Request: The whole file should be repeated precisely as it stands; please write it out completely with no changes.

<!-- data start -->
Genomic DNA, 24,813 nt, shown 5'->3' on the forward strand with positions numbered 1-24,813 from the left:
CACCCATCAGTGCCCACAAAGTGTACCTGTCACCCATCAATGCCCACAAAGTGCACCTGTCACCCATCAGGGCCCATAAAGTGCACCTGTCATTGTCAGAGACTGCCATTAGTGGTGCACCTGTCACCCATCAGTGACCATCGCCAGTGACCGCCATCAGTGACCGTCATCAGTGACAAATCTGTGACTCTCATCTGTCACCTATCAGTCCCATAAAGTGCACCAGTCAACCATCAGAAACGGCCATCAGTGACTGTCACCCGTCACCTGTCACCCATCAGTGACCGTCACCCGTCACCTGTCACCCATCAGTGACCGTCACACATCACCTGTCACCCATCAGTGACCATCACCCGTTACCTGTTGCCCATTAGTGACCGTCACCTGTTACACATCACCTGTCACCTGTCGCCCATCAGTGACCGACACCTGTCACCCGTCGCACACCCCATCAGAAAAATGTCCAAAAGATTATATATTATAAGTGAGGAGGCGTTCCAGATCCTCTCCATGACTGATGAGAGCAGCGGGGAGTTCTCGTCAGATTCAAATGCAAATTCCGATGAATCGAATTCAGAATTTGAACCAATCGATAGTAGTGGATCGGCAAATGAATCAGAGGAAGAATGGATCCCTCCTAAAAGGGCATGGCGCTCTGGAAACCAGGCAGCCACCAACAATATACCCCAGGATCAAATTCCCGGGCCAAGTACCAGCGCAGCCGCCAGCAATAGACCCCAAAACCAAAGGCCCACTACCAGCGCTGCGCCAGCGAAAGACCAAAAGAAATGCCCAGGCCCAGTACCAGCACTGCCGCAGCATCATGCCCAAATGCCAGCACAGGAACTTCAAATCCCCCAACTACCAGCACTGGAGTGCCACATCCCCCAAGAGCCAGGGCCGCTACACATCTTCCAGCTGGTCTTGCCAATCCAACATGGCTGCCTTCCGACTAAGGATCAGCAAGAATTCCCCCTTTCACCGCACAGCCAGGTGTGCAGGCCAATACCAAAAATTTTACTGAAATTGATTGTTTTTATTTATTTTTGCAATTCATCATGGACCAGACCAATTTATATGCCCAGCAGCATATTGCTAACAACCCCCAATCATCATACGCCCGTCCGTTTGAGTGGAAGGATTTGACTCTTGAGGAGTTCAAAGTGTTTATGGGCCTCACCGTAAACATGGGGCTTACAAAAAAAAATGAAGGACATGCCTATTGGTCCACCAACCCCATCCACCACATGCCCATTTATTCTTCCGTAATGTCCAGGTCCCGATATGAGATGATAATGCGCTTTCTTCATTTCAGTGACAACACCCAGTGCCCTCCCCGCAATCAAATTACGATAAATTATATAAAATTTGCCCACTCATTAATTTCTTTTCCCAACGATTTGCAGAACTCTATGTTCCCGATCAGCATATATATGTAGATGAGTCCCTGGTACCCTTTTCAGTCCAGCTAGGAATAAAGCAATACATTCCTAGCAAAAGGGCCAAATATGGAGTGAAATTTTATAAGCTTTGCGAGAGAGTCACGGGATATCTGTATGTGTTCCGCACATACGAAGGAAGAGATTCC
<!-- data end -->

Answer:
Genomic DNA, 24,813 nt, shown 5'->3' on the forward strand with positions numbered 1-24,813 from the left:
CACCCATCAGTGCCCACAAAGTGTACCTGTCACCCATCAATGCCCACAAAGTGCACCTGTCACCCATCAGGGCCCATAAAGTGCACCTGTCATTGTCAGAGACTGCCATTAGTGGTGCACCTGTCACCCATCAGTGACCATCGCCAGTGACCGCCATCAGTGACCGTCATCAGTGACAAATCTGTGACTCTCATCTGTCACCTATCAGTCCCATAAAGTGCACCAGTCAACCATCAGAAACGGCCATCAGTGACTGTCACCCGTCACCTGTCACCCATCAGTGACCGTCACCCGTCACCTGTCACCCATCAGTGACCGTCACACATCACCTGTCACCCATCAGTGACCATCACCCGTTACCTGTTGCCCATTAGTGACCGTCACCTGTTACACATCACCTGTCACCTGTCGCCCATCAGTGACCGACACCTGTCACCCGTCGCACACCCCATCAGAAAAATGTCCAAAAGATTATATATTATAAGTGAGGAGGCGTTCCAGATCCTCTCCATGACTGATGAGAGCAGCGGGGAGTTCTCGTCAGATTCAAATGCAAATTCCGATGAATCGAATTCAGAATTTGAACCAATCGATAGTAGTGGATCGGCAAATGAATCAGAGGAAGAATGGATCCCTCCTAAAAGGGCATGGCGCTCTGGAAACCAGGCAGCCACCAACAATATACCCCAGGATCAAATTCCCGGGCCAAGTACCAGCGCAGCCGCCAGCAATAGACCCCAAAACCAAAGGCCCACTACCAGCGCTGCGCCAGCGAAAGACCAAAAGAAATGCCCAGGCCCAGTACCAGCACTGCCGCAGCATCATGCCCAAATGCCAGCACAGGAACTTCAAATCCCCCAACTACCAGCACTGGAGTGCCACATCCCCCAAGAGCCAGGGCCGCTACACATCTTCCAGCTGGTCTTGCCAATCCAACATGGCTGCCTTCCGACTAAGGATCAGCAAGAATTCCCCCTTTCACCGCACAGCCAGGTGTGCAGGCCAATACCAAAAATTTTACTGAAATTGATTGTTTTTATTTATTTTTGCAATTCATCATGGACCAGACCAATTTATATGCCCAGCAGCATATTGCTAACAACCCCCAATCATCATACGCCCGTCCGTTTGAGTGGAAGGATTTGACTCTTGAGGAGTTCAAAGTGTTTATGGGCCTCACCGTAAACATGGGGCTTACAAAAAAAAATGAAGGACATGCCTATTGGTCCACCAACCCCATCCACCACATGCCCATTTATTCTTCCGTAATGTCCAGGTCCCGATATGAGATGATAATGCGCTTTCTTCATTTCAGTGACAACACCCAGTGCCCTCCCCGCAATCAAATTACGATAAATTATATAAAATTTGCCCACTCATTAATTTCTTTTCCCAACGATTTGCAGAACTCTATGTTCCCGATCAGCATATATATGTAGATGAGTCCCTGGTACCCTTTTCAGTCCAGCTAGGAATAAAGCAATACATTCCTAGCAAAAGGGCCAAATATGGAGTGAAATTTTATAAGCTTTGCGAGAGAGTCACGGGATATCTGTATGTGTTCCGCACATACGAAGGAAGAGATTCC